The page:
Over the weekend I made wax/sawdust fire starters for use with the wood stove. I had very little of my original sawdust left so I stopped at the Amish saw mill where he gave me a bucket full, but the sawdust was very fine and moist. I mixed it with my remaining sawdust, set it near the wood stove to dry and stirred it occasionally. I put the dried sawdust in empty egg carton containers; leaving room for the wax to pool.
I bought 6 large blocks of paraffin canning wax through Amazon and heated 3 of them to a liquid state on the wood stove.
I poured the molten wax into the egg carton molds and stirred each egg holder to ensure the wax flowed to the bottom of the carton and all sawdust was exposed to the melted wax. Below you can see the liquid wax pooling in the cartons as it cools. I made a total of 78 fire starters. I have about a dozen of my older fire starters so the total should last the remainder of the year.
Eric celebrated his birthday on Saturday 10 January with a party featuring games with his friends. He invited 11 friends to play fox & goose, capture the flag, sledding and spoons.
Matt, Rick and his son Alex and I did an overnight camping trip to the Gull Lake lean-to after Christmas. Skip and Mack the dog joined us for the short hike in, but left us to hike back out the same afternoon.
Gull Lake is a popular 3-season destination. To get there take NY Route 28N to Woodgate, turn right (east) at linking light onto Bear Creek Road for 3.2 miles dead-ending at the parking area / trail head. Recent roadwork by the DEC has leveled the road and added crushed stone to provide handicap access to the Gull Lake Trail resulting in a fast two mile hike to handicap parking lot. At this point there are no further improvements. Turning right, one ascends 200 feet along a .6 mile trail to an intersection with the Chubb Pond trail. The sign said 0.4 miles but the many ups and downs made the distance seem longer. The total hike in was about 3.3 miles. The lean-to is on a peninsula along the north shore with a nice view of the lake.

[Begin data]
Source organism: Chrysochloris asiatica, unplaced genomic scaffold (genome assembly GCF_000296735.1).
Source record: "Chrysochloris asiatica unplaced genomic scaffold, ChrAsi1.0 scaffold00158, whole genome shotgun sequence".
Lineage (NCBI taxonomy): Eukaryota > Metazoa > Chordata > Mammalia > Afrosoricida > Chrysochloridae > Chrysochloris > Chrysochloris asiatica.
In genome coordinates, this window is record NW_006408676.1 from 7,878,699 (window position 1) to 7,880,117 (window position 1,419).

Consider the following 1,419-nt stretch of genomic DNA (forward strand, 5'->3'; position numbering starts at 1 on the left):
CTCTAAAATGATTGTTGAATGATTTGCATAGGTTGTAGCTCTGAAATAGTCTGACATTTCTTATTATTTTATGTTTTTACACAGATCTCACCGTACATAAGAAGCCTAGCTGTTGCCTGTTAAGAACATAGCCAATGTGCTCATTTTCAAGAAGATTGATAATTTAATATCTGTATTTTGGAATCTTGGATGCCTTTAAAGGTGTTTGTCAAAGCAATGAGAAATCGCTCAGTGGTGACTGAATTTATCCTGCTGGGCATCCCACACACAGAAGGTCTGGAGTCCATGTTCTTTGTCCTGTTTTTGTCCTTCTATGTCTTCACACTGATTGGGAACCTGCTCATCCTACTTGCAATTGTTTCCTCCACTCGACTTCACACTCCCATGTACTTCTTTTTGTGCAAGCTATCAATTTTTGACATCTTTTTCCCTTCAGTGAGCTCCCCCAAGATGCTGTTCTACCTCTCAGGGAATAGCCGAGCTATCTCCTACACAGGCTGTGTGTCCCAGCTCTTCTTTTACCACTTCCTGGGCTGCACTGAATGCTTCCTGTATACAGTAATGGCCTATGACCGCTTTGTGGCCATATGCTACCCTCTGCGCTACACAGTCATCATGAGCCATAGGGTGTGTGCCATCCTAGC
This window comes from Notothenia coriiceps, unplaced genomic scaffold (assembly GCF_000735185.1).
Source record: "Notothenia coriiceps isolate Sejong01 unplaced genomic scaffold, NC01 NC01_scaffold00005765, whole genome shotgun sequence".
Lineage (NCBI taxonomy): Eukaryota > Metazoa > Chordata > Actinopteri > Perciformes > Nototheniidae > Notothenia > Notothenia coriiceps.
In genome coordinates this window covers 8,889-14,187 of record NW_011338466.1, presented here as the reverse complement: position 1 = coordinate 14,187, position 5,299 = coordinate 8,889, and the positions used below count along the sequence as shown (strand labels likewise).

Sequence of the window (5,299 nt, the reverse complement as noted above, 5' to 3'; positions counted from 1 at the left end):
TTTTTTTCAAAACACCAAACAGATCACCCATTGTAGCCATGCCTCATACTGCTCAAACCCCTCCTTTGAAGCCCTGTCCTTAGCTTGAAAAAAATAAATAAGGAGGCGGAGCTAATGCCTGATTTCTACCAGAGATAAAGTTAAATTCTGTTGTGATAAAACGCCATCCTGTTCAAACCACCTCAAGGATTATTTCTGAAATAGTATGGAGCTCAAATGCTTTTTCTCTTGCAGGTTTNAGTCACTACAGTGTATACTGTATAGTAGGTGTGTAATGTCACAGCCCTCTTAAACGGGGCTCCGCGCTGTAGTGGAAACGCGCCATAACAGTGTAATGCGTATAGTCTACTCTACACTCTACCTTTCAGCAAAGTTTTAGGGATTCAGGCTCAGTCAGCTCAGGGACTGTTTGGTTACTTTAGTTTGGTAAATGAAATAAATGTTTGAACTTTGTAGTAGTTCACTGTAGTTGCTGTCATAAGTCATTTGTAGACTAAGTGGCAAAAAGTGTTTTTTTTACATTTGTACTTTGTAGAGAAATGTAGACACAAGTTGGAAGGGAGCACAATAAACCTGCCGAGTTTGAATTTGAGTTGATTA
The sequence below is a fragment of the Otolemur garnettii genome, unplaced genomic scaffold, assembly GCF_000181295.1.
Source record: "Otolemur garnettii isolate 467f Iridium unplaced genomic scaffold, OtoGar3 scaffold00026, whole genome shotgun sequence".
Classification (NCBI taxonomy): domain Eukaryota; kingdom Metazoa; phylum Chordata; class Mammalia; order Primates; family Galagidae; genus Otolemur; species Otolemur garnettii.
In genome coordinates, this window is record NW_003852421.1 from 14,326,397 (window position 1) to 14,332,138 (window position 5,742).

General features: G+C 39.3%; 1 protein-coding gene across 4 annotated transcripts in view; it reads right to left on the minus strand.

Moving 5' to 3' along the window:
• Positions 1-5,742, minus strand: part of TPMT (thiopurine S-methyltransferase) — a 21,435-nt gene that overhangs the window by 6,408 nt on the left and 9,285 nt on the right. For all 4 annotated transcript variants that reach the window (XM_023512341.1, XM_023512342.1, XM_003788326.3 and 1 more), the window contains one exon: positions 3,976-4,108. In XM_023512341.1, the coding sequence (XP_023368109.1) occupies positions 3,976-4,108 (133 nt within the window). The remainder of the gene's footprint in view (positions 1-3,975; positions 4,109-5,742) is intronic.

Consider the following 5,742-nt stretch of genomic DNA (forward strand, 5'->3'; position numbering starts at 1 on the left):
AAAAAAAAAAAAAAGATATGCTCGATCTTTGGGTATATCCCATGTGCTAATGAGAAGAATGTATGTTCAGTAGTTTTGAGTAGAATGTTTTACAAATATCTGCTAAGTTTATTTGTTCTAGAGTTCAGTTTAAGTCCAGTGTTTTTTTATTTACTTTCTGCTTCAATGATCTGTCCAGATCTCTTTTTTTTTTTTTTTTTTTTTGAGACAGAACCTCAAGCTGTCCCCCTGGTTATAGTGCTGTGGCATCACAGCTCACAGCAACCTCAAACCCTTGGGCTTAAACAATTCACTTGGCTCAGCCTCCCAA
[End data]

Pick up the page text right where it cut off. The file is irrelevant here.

We met at the Mapledale Stewart’s at 10:30 and were on the trail by noon. We ate lunch once we reached the lean-to and then acquired our firewood. We cut up a downed spruce log and had a great evening fire to hang out around. Rick and Alex cooked over their alcohol stoves, Matt ate brats cooked over the fire and I ate a freeze-dried camp meal. We were rewarded with a nice sunset across the frozen lake. It rained overnight, but other than a little sleet encountered on the hike out the weather conditions were favorable.
Kathryn decorated our house….everywhere. Outside decorations on our porch. The main door has a wreath and bow.
The door to the garage is guarded by a corncob pipe smoking snowman that my Dad made. The door has a wreath with bows and there is a holiday penguin hanging in the maple tree.
Inside are a Nativity Scene made by my Mom and snowmen.
Every window is decorated with decals and garland.
Above my computer desk is another Nativity Scene.
We had a great Thanksgiving weekend. Eric got invited to play in the Barneveld “Turkey Bowl” with his buddies. (Orange sweatshirt on the far side.)
Kathryn, the best cook, made a the best meal ever.
Kathryn and Jeanne discussing world events in kitchen prior to the meal.
Table 1: Dakota, Kathryn, Matt and Linda
Table 2: Robert, Joel, Chris, Linda, Jack and Steve
Table 3: Linda serving, Jeanne, Billie Jo, Eric and Stone
I was interviewed by John Pitarresi for an Article in the Utica OD.
It’s cold. Very cold. The nights are long. You’re bored to tears. It’s winter in Upstate New York. So … why not go camping? What? Camping? In all that ice and snow and air so frigid you could crack it with a hammer? Yes, says Jim Muller. And Bill Ingersoll, too.
“For me, there are two reasons,” said Muller, who has been camping in the cold for 20 years or so. “Winters can be long here, and I want to do something. I don’t want to be house-bound the whole time. … We’re not ice climbing; we’re not bagging peaks. We’re just going out and camping with friends. “And there also is the feeling of competency and being able to take care of yourself, that feeling of self-sufficiency.” Another bonus? You can camp in areas that you can’t get to in open weather, and travel, in many cases, actually is more convenient. “It is a whole lot easier to cross a lake in winter,” Muller said.